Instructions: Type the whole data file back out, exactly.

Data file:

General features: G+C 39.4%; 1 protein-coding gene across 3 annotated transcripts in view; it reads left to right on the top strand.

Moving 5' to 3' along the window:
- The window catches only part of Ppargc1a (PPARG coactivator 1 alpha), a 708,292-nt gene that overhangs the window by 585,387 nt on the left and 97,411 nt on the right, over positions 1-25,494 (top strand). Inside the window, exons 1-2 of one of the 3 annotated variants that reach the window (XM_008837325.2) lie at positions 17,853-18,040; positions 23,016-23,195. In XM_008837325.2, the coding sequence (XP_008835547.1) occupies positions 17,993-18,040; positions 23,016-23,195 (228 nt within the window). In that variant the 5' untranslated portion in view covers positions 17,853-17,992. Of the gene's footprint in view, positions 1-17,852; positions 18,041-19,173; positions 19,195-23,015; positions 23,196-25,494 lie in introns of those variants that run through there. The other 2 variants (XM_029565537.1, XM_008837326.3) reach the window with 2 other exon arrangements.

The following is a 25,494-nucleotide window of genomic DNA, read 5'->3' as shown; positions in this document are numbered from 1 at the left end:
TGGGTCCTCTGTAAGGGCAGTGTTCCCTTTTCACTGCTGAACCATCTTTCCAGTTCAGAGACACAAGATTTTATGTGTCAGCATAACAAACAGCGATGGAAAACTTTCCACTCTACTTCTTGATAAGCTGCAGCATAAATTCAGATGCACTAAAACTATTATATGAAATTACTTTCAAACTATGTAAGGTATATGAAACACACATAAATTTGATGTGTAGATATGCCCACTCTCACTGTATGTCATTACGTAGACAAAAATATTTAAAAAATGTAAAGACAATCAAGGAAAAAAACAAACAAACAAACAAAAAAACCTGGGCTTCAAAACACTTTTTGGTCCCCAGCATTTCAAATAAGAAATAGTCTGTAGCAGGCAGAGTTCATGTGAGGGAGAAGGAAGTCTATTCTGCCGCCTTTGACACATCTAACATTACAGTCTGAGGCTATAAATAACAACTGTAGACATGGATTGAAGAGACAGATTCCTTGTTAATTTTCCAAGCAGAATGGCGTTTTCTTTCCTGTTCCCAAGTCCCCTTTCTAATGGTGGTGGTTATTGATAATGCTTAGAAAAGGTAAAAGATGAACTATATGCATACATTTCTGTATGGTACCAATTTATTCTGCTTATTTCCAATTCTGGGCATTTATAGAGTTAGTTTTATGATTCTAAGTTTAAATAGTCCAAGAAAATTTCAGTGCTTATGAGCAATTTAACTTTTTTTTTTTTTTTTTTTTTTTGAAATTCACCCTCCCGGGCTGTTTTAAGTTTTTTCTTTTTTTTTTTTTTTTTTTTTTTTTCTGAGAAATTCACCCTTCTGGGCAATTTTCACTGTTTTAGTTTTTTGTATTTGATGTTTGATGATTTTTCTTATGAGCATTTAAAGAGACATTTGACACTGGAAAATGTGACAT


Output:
General features: G+C 39.4%; 1 protein-coding gene across 3 annotated transcripts in view; it reads left to right on the top strand.

Moving 5' to 3' along the window:
- The window catches only part of Ppargc1a (PPARG coactivator 1 alpha), a 708,292-nt gene that overhangs the window by 585,387 nt on the left and 97,411 nt on the right, over positions 1-25,494 (top strand). Inside the window, exons 1-2 of one of the 3 annotated variants that reach the window (XM_008837325.2) lie at positions 17,853-18,040; positions 23,016-23,195. In XM_008837325.2, the coding sequence (XP_008835547.1) occupies positions 17,993-18,040; positions 23,016-23,195 (228 nt within the window). In that variant the 5' untranslated portion in view covers positions 17,853-17,992. Of the gene's footprint in view, positions 1-17,852; positions 18,041-19,173; positions 19,195-23,015; positions 23,196-25,494 lie in introns of those variants that run through there. The other 2 variants (XM_029565537.1, XM_008837326.3) reach the window with 2 other exon arrangements.

The following is a 25,494-nucleotide window of genomic DNA, read 5'->3' as shown; positions in this document are numbered from 1 at the left end:
TGGGTCCTCTGTAAGGGCAGTGTTCCCTTTTCACTGCTGAACCATCTTTCCAGTTCAGAGACACAAGATTTTATGTGTCAGCATAACAAACAGCGATGGAAAACTTTCCACTCTACTTCTTGATAAGCTGCAGCATAAATTCAGATGCACTAAAACTATTATATGAAATTACTTTCAAACTATGTAAGGTATATGAAACACACATAAATTTGATGTGTAGATATGCCCACTCTCACTGTATGTCATTACGTAGACAAAAATATTTAAAAAATGTAAAGACAATCAAGGAAAAAAACAAACAAACAAACAAAAAAACCTGGGCTTCAAAACACTTTTTGGTCCCCAGCATTTCAAATAAGAAATAGTCTGTAGCAGGCAGAGTTCATGTGAGGGAGAAGGAAGTCTATTCTGCCGCCTTTGACACATCTAACATTACAGTCTGAGGCTATAAATAACAACTGTAGACATGGATTGAAGAGACAGATTCCTTGTTAATTTTCCAAGCAGAATGGCGTTTTCTTTCCTGTTCCCAAGTCCCCTTTCTAATGGTGGTGGTTATTGATAATGCTTAGAAAAGGTAAAAGATGAACTATATGCATACATTTCTGTATGGTACCAATTTATTCTGCTTATTTCCAATTCTGGGCATTTATAGAGTTAGTTTTATGATTCTAAGTTTAAATAGTCCAAGAAAATTTCAGTGCTTATGAGCAATTTAACTTTTTTTTTTTTTTTTTTTTTTTGAAATTCACCCTCCCGGGCTGTTTTAAGTTTTTTCTTTTTTTTTTTTTTTTTTTTTTTTTCTGAGAAATTCACCCTTCTGGGCAATTTTCACTGTTTTAGTTTTTTGTATTTGATGTTTGATGATTTTTCTTATGAGCATTTAAAGAGACATTTGACACTGGAAAATGTGACAT